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Archive for Tuesday, October 31, 2006

Woodling: Reesing stops KU bleeding

October 31, 2006

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Just when you thought Kansas University's football season was dead in the water, along comes a kid named Todd Reesing to make you care again.

Todd who???

KU coach Mark Mangino did something unprecedented - certainly in school history and perhaps in college football history - when he wiped out a quarterback's red-shirt year after halftime.

Four years earlier, Mangino had rescinded Adam Barmann's red shirt in early November, but under different circumstances. Mangino had announced early in the week he would use Barmann as a replacement for the injured Bill Whittemore.

Everybody knew Barmann would start against Texas A&M, yet to make such a bold move at halftime with Reesing and to do it without a hint of foreshadowing was a real stunner. I mean, just when I thought I had seen everything :

As far back as my memory goes, the only other freshman quarterback who had his red shirt pulled late in the season was Kelly Donohoe. That was 20 years ago when coach Bob Valesente - remember him? - was so displeased with starter Mike Orth that he switched to the previously unused Donohoe in the ninth game.

And thus Donohoe, now football coach of Blue Springs (Mo.) High in suburban Kansas City, is proof that the more things change, the more they stay the same.

You no doubt heard Reesing, who stands 5-foot-11 in waffle stompers, compared to Doug Flutie, the measuring stick for all undersized quarterbacks. If you're a small QB and you excel, you're automatically compared to the former Boston College and pro standout.

Sure enough, while Donohoe was quarterbacking the Jayhawks in the late '80s, his teammates called him "Little Flutie."

I'm thinking that if you stood Donohoe and Reesing side-by-side, you wouldn't be able to discern an iota of physical difference. That's just a guess, though, because during his four years on Mount Oread, Donohoe rode a height-weight roller coaster.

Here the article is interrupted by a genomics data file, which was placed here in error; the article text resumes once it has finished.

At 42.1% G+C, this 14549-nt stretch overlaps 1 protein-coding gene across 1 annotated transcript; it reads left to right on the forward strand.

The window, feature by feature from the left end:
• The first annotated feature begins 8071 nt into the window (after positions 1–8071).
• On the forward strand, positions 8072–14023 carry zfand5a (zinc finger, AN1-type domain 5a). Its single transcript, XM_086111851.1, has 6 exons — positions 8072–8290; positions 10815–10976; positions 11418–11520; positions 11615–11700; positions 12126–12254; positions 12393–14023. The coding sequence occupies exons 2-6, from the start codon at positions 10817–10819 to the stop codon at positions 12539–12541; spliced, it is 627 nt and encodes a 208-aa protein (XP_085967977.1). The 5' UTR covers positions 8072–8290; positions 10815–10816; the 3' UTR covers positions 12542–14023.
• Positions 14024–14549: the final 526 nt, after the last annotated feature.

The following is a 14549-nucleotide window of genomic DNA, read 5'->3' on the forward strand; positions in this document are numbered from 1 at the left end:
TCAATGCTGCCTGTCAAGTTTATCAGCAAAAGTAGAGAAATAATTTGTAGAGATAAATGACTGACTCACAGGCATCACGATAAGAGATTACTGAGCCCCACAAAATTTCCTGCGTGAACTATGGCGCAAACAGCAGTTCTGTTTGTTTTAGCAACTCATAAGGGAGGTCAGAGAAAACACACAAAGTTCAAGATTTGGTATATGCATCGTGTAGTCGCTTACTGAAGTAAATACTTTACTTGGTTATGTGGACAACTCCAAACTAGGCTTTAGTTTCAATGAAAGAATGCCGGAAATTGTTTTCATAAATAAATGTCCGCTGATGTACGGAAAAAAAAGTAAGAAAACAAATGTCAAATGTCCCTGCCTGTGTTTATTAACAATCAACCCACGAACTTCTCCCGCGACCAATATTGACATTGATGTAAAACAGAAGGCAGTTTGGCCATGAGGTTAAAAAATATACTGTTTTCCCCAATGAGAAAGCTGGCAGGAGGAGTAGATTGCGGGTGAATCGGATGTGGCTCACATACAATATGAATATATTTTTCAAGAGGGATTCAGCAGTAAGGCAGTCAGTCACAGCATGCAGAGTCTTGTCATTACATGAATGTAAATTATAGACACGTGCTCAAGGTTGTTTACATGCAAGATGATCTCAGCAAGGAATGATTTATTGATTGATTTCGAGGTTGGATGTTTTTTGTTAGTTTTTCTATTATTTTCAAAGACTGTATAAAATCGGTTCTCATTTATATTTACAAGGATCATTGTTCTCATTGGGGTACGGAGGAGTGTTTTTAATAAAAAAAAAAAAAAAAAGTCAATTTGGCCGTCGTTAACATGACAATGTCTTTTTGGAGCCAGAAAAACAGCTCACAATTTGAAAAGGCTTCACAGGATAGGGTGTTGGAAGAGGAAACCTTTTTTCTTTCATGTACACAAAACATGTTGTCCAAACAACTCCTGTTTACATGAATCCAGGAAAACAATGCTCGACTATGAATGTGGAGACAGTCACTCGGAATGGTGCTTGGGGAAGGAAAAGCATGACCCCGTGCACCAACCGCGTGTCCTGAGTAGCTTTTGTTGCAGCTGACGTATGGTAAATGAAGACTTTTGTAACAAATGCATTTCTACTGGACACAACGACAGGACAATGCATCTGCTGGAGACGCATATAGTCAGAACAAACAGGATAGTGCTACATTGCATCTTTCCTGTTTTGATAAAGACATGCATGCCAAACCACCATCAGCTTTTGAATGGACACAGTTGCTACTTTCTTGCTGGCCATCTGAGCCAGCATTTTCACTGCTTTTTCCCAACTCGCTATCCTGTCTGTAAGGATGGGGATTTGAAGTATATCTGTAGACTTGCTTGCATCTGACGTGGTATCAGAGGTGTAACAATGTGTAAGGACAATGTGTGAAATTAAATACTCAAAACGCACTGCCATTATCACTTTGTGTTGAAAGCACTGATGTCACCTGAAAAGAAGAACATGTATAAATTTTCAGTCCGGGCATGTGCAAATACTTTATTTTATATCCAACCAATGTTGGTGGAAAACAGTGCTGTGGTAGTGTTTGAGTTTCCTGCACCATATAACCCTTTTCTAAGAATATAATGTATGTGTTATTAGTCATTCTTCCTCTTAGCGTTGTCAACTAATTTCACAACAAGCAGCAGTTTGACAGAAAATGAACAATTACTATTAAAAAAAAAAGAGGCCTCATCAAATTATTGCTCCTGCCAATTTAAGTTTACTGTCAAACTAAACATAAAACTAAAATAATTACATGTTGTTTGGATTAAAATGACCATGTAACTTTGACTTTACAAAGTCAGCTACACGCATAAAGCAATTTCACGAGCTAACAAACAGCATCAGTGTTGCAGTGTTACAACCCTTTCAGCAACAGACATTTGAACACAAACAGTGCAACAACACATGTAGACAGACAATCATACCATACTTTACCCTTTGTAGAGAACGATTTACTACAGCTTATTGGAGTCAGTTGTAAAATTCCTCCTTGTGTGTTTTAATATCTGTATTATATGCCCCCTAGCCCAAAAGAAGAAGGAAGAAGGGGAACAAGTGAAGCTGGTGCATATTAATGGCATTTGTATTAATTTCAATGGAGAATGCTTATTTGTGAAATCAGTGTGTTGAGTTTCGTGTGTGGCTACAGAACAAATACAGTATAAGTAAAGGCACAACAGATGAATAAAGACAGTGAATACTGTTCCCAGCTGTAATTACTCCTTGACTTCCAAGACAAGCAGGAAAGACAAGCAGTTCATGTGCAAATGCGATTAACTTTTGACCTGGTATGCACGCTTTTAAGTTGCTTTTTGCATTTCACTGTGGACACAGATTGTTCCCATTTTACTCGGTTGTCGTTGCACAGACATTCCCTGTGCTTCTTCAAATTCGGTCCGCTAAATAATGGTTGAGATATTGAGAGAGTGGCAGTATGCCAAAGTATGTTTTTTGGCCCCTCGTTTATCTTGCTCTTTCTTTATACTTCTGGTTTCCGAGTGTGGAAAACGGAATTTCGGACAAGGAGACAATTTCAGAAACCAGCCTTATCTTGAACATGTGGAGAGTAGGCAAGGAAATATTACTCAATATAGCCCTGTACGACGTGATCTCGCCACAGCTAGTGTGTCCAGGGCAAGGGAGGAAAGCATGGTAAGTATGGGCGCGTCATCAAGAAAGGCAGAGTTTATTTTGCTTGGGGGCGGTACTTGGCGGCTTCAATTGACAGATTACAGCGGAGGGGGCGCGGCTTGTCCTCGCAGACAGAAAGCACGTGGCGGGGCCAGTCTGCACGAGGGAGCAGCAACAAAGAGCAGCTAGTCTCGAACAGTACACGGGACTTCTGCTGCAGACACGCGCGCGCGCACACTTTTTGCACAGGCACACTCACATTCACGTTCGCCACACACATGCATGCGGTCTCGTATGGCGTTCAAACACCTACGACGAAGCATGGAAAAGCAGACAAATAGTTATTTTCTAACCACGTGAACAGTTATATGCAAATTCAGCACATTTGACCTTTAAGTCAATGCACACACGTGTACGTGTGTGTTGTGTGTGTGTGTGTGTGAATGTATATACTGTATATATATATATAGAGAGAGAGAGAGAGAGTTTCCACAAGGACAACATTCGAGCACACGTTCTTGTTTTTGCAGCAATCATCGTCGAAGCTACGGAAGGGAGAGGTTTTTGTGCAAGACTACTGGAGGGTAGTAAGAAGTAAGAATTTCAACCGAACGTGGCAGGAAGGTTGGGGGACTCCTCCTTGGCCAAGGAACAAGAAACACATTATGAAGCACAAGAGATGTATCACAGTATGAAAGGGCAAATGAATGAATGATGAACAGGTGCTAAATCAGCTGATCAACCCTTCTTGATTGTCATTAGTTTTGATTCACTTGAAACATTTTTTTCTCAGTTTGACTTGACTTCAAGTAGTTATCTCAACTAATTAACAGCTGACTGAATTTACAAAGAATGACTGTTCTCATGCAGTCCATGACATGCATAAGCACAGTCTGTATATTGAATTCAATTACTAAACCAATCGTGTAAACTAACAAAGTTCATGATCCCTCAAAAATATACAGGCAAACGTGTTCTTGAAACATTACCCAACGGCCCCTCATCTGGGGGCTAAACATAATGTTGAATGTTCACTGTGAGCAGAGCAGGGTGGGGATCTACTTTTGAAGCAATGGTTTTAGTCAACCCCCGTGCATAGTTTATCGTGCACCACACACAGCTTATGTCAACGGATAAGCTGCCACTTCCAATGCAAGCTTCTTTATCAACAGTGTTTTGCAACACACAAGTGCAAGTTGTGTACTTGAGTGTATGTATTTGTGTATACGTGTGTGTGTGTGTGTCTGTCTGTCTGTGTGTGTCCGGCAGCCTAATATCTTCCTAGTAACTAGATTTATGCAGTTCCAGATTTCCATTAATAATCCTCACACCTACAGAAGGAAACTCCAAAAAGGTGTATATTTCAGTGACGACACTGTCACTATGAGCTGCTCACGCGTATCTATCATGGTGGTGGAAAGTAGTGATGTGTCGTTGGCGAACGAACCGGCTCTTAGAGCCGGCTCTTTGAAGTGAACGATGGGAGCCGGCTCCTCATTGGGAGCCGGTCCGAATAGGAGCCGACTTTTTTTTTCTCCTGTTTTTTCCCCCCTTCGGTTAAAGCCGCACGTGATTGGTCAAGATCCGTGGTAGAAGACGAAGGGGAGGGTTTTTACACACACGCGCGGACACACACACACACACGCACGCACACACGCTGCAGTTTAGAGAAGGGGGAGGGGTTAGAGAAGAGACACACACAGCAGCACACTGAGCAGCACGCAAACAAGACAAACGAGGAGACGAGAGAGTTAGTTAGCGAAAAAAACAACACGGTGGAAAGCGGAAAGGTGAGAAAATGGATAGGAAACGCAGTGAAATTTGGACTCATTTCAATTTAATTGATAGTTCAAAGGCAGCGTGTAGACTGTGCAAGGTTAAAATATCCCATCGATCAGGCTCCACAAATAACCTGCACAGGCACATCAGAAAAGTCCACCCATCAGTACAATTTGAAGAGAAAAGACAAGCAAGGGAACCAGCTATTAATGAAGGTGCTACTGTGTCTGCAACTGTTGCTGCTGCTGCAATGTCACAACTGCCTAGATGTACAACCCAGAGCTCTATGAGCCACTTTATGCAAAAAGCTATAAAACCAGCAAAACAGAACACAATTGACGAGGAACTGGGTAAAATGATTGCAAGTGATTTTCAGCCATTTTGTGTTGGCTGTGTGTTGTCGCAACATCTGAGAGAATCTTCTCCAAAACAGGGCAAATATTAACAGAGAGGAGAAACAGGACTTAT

As a freshman, Donohoe was listed at 6-1, 180. The next year, Donohoe slipped to 6-foot, 175. Then he took a big hit the following season when he shrank to 5-10, 180. By the time he was a senior, however, Donohoe had regained those two inches and seven pounds to be pegged at 6-foot, 187.

Check out these coincidences: Both Donohoe and Reesing share the same jersey No. 5 and each shed his red shirt against Colorado. Donohoe's opener was in Boulder, Colo., where the Buffaloes notched a 17-10 victory. Reesing fueled Saturday's 20-15 come-from-behind win over the Buffs at Memorial Stadium.

In terms of size, Reesing and Donohoe may be virtually identical, but only time will tell if the KU newcomer can match Donohoe's durability. Despite his relatively small stature, Donohoe never missed a game due to an injury, and, believe me, he sustained a ton of punishment while playing with some of the worst teams in KU history.

Mangino, as everyone knows, has presided over a veritable bevy of brittle QBs. During his four-plus years at KU, Mangino's

signal-callers have toppled like ten-pins. No Mangino QB ever has been able to start every game of a season.

Not that Reesing's longevity is a concern. The important thing is the kid stopped the bleeding.

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